“Initially, in partnerships between people and dogs, dogs weren’t locked up in houses alone,” the Head of the Tufts Animal Behavior Clinic, Stephanie Borns-Weil, DVM, points out. “They got to go with people everywhere. They and their human companions were always together.” Even less than 100 years ago, many companion dogs did not sit in the house until they were walked once or twice a day but were allowed to roam the neighborhood on their own, with fewer cars on local roads to threaten their safety. Today, the opportunity for dogs to socialize is in many cases greatly diminished. Thus, the decision whether to bring home a second dog is often a decision between no companionship for most of the daylight hours and constant companionship.
And “because dogs are highly social creatures,” Dr. Borns-Weil says, in most cases, “getting another dog is the right thing to do. Dogs in isolation are not happy.” Even if you are home with your dog much of the day, a second dog in the family might very well be the right choice.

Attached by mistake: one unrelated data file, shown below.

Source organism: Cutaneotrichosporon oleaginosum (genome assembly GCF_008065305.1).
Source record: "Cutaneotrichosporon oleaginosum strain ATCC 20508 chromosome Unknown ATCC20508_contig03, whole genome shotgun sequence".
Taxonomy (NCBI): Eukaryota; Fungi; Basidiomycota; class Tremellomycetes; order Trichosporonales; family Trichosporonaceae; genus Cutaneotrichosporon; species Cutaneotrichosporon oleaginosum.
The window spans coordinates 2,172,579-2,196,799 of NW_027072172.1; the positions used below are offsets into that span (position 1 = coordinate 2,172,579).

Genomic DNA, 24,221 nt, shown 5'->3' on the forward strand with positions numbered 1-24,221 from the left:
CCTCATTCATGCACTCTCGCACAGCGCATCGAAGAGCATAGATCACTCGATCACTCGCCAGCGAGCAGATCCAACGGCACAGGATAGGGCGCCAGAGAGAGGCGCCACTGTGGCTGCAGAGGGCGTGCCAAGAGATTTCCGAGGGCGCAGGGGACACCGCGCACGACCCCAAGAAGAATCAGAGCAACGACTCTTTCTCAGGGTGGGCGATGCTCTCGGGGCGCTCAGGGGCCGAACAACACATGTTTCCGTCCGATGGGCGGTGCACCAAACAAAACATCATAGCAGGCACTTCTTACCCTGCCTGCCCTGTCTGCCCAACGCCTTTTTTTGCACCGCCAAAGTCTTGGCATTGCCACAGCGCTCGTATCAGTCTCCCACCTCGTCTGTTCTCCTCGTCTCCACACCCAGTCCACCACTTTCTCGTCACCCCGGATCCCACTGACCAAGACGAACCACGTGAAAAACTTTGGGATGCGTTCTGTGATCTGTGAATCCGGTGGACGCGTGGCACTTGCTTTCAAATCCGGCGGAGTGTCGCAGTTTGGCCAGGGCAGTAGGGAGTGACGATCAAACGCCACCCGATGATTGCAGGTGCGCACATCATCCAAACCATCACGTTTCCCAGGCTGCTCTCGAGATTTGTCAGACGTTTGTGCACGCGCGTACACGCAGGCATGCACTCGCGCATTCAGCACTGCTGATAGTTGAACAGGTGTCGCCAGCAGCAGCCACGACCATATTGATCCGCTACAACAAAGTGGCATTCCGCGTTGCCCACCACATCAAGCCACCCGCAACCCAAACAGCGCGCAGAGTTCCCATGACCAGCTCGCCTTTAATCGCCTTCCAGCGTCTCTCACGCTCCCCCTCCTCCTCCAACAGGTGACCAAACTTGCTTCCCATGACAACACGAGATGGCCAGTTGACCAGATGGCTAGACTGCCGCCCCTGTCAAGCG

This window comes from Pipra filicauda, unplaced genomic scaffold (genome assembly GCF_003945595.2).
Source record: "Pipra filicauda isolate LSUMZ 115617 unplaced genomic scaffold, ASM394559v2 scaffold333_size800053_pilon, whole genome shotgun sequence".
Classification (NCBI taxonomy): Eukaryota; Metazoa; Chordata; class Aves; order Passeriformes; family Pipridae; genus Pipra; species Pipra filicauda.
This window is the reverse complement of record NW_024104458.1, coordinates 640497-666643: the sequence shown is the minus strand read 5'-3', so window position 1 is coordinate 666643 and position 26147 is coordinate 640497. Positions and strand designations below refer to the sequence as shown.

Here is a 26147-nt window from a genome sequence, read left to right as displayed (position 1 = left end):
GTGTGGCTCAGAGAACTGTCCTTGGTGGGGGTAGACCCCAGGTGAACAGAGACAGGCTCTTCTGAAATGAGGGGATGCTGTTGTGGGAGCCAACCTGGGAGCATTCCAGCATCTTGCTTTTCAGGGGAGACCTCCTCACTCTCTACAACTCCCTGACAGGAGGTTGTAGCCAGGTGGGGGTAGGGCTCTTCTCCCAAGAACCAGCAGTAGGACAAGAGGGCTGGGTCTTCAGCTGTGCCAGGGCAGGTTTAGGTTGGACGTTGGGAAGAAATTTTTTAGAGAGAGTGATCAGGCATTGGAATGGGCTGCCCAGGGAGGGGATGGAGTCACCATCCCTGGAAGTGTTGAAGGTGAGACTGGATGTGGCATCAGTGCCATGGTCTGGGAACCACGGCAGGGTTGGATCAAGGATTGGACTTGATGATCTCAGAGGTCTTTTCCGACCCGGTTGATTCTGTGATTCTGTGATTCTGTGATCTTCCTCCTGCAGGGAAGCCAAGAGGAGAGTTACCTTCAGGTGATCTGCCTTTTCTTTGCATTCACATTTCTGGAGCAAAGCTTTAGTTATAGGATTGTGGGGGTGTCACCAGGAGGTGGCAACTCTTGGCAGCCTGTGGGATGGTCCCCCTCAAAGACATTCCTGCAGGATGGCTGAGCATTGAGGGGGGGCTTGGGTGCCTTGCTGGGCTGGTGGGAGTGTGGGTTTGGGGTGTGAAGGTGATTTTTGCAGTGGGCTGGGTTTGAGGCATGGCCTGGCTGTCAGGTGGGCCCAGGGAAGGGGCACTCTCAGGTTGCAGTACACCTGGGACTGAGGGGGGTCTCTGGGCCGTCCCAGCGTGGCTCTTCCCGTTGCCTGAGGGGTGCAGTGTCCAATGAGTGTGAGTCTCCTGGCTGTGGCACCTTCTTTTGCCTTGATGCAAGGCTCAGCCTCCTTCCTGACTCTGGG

“I believe that dogs in general are happier with other dogs,” the doctor posits. “It’s hard on social creatures not to live with their co-species members.” Indeed, it would not be fun to live with very loving dogs but not have other people around.
But how do you choose? And in which cases would it not be a good idea to bring a second dog into the home?
Hastily Picking a Second Dog Can Lead to Personality Clashes
“I’ve always had dogs in pairs,” Dr. Borns-Weil says. Yet some of those pairs did better together than others. For instance, at one time there was Lucky the male hound mix and Patches the female Tibetan terrier. And they got on famously. They shared toys, played and barked together, and would lie side by side on a mat eating Greenies. Lucky really relied on Patches during walks. He was fearful of city sights and sounds, and Patches would remain close to him and if needed, lick his ears for support. “Patches was clearly lonely after Lucky died,” Dr. Borns-Weil says, “so I brought home Dobby,” a rat terrier mix. “But Patches never really bonded well with Dobby.
“They’d stay together on the bed, they’d back each other up. But when Patches died and I brought home Koshi [a Doberman] for Dobby, I saw anew what closely bonded dogs really look like. They chose to sit in the same place, cuddle up together. It was so sweet. Dobby would sit in Koshi’s lap. When Koshi was dying [prematurely, from bone cancer], for the last three weeks Dobby never left his side.